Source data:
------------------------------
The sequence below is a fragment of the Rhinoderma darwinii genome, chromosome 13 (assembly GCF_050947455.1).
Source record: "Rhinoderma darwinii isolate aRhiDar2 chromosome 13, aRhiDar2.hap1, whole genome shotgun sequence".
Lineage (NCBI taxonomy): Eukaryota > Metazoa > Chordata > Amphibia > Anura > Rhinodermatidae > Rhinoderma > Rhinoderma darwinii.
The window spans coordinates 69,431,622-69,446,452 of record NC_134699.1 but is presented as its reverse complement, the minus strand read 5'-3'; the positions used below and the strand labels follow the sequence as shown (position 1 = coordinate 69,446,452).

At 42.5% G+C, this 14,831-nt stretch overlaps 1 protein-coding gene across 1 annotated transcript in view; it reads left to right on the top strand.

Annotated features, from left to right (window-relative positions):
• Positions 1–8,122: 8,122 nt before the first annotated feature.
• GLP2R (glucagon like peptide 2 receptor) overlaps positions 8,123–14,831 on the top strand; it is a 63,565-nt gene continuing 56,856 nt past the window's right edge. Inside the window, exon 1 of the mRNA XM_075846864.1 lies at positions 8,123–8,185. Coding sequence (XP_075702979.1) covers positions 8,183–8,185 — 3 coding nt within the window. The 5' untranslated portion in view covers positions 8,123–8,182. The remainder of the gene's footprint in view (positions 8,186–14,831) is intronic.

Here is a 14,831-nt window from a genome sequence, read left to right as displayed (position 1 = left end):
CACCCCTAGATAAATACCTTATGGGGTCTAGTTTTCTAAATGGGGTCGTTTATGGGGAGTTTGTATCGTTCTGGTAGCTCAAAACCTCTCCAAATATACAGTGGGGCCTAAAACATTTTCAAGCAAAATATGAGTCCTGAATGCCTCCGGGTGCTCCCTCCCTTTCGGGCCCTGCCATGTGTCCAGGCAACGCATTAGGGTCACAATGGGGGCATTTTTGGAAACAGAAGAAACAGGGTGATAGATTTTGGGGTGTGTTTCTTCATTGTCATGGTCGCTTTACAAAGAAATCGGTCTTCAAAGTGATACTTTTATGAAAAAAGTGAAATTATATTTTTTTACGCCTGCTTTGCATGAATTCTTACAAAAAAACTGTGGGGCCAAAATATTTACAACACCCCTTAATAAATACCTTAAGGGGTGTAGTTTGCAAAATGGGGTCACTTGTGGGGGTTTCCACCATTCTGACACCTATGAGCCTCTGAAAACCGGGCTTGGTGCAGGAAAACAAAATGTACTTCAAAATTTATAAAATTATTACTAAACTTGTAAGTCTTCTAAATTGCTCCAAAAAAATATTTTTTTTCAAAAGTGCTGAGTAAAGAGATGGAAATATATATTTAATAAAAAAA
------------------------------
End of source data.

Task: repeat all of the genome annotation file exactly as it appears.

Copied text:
The sequence below is a fragment of the Rhinoderma darwinii genome, chromosome 13 (assembly GCF_050947455.1).
Source record: "Rhinoderma darwinii isolate aRhiDar2 chromosome 13, aRhiDar2.hap1, whole genome shotgun sequence".
Lineage (NCBI taxonomy): Eukaryota > Metazoa > Chordata > Amphibia > Anura > Rhinodermatidae > Rhinoderma > Rhinoderma darwinii.
The window spans coordinates 69,431,622-69,446,452 of record NC_134699.1 but is presented as its reverse complement, the minus strand read 5'-3'; the positions used below and the strand labels follow the sequence as shown (position 1 = coordinate 69,446,452).

At 42.5% G+C, this 14,831-nt stretch overlaps 1 protein-coding gene across 1 annotated transcript in view; it reads left to right on the top strand.

Annotated features, from left to right (window-relative positions):
• Positions 1–8,122: 8,122 nt before the first annotated feature.
• GLP2R (glucagon like peptide 2 receptor) overlaps positions 8,123–14,831 on the top strand; it is a 63,565-nt gene continuing 56,856 nt past the window's right edge. Inside the window, exon 1 of the mRNA XM_075846864.1 lies at positions 8,123–8,185. Coding sequence (XP_075702979.1) covers positions 8,183–8,185 — 3 coding nt within the window. The 5' untranslated portion in view covers positions 8,123–8,182. The remainder of the gene's footprint in view (positions 8,186–14,831) is intronic.

Here is a 14,831-nt window from a genome sequence, read left to right as displayed (position 1 = left end):
CACCCCTAGATAAATACCTTATGGGGTCTAGTTTTCTAAATGGGGTCGTTTATGGGGAGTTTGTATCGTTCTGGTAGCTCAAAACCTCTCCAAATATACAGTGGGGCCTAAAACATTTTCAAGCAAAATATGAGTCCTGAATGCCTCCGGGTGCTCCCTCCCTTTCGGGCCCTGCCATGTGTCCAGGCAACGCATTAGGGTCACAATGGGGGCATTTTTGGAAACAGAAGAAACAGGGTGATAGATTTTGGGGTGTGTTTCTTCATTGTCATGGTCGCTTTACAAAGAAATCGGTCTTCAAAGTGATACTTTTATGAAAAAAGTGAAATTATATTTTTTTACGCCTGCTTTGCATGAATTCTTACAAAAAAACTGTGGGGCCAAAATATTTACAACACCCCTTAATAAATACCTTAAGGGGTGTAGTTTGCAAAATGGGGTCACTTGTGGGGGTTTCCACCATTCTGACACCTATGAGCCTCTGAAAACCGGGCTTGGTGCAGGAAAACAAAATGTACTTCAAAATTTATAAAATTATTACTAAACTTGTAAGTCTTCTAAATTGCTCCAAAAAAATATTTTTTTTCAAAAGTGCTGAGTAAAGAGATGGAAATATATATTTAATAAAAAAA